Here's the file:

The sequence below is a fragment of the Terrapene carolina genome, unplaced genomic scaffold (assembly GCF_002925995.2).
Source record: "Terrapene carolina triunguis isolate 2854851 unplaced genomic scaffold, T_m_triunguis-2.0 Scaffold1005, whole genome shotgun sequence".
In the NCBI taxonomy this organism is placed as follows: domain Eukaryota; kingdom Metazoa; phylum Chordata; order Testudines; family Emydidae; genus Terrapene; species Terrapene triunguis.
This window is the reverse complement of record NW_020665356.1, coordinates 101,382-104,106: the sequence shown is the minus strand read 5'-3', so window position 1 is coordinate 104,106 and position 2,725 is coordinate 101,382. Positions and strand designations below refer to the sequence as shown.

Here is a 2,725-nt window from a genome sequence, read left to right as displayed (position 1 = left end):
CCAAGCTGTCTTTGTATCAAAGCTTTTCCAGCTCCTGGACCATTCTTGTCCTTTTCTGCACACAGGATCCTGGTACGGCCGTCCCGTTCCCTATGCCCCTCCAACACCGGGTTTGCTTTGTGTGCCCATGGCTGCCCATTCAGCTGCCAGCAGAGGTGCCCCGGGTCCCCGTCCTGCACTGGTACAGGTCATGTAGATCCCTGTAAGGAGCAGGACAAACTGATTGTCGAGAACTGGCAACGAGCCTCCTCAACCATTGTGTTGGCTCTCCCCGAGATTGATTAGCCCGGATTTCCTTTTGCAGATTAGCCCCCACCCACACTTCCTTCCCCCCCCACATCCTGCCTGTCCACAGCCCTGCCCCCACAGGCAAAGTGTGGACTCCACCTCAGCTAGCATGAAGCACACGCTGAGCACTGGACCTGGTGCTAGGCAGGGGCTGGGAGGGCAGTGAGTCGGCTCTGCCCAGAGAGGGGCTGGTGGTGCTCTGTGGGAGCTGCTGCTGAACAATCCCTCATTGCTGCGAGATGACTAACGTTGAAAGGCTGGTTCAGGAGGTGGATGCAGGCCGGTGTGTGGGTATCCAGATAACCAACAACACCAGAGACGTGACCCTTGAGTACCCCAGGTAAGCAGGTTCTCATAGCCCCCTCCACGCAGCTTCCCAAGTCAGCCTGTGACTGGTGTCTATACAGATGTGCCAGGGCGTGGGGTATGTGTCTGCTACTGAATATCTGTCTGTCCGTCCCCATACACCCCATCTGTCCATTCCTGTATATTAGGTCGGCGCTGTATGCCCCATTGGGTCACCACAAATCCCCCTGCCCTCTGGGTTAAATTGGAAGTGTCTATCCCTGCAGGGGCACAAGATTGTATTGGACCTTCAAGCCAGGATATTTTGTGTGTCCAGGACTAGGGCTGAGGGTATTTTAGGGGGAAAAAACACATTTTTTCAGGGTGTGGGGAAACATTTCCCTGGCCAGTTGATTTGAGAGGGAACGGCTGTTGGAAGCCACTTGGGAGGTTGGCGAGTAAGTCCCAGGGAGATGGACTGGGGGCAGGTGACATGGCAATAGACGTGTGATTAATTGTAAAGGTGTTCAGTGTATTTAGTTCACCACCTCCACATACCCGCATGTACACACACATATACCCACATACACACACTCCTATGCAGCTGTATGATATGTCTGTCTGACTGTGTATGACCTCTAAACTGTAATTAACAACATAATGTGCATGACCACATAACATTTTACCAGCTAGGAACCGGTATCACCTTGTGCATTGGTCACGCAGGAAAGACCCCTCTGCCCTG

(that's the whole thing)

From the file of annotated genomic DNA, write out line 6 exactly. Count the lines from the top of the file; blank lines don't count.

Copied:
CCAAGCTGTCTTTGTATCAAAGCTTTTCCAGCTCCTGGACCATTCTTGTCCTTTTCTGCACACAGGATCCTGGTACGGCCGTCCCGTTCCCTATGCCCCTCCAACACCGGGTTTGCTTTGTGTGCCCATGGCTGCCCATTCAGCTGCCAGCAGAGGTGCCCCGGGTCCCCGTCCTGCACTGGTACAGGTCATGTAGATCCCTGTAAGGAGCAGGACAAACTGATTGTCGAGAACTGGCAACGAGCCTCCTCAACCATTGTGTTGGCTCTCCCCGAGATTGATTAGCCCGGATTTCCTTTTGCAGATTAGCCCCCACCCACACTTCCTTCCCCCCCCACATCCTGCCTGTCCACAGCCCTGCCCCCACAGGCAAAGTGTGGACTCCACCTCAGCTAGCATGAAGCACACGCTGAGCACTGGACCTGGTGCTAGGCAGGGGCTGGGAGGGCAGTGAGTCGGCTCTGCCCAGAGAGGGGCTGGTGGTGCTCTGTGGGAGCTGCTGCTGAACAATCCCTCATTGCTGCGAGATGACTAACGTTGAAAGGCTGGTTCAGGAGGTGGATGCAGGCCGGTGTGTGGGTATCCAGATAACCAACAACACCAGAGACGTGACCCTTGAGTACCCCAGGTAAGCAGGTTCTCATAGCCCCCTCCACGCAGCTTCCCAAGTCAGCCTGTGACTGGTGTCTATACAGATGTGCCAGGGCGTGGGGTATGTGTCTGCTACTGAATATCTGTCTGTCCGTCCCCATACACCCCATCTGTCCATTCCTGTATATTAGGTCGGCGCTGTATGCCCCATTGGGTCACCACAAATCCCCCTGCCCTCTGGGTTAAATTGGAAGTGTCTATCCCTGCAGGGGCACAAGATTGTATTGGACCTTCAAGCCAGGATATTTTGTGTGTCCAGGACTAGGGCTGAGGGTATTTTAGGGGGAAAAAACACATTTTTTCAGGGTGTGGGGAAACATTTCCCTGGCCAGTTGATTTGAGAGGGAACGGCTGTTGGAAGCCACTTGGGAGGTTGGCGAGTAAGTCCCAGGGAGATGGACTGGGGGCAGGTGACATGGCAATAGACGTGTGATTAATTGTAAAGGTGTTCAGTGTATTTAGTTCACCACCTCCACATACCCGCATGTACACACACATATACCCACATACACACACTCCTATGCAGCTGTATGATATGTCTGTCTGACTGTGTATGACCTCTAAACTGTAATTAACAACATAATGTGCATGACCACATAACATTTTACCAGCTAGGAACCGGTATCACCTTGTGCATTGGTCACGCAGGAAAGACCCCTCTGCCCTG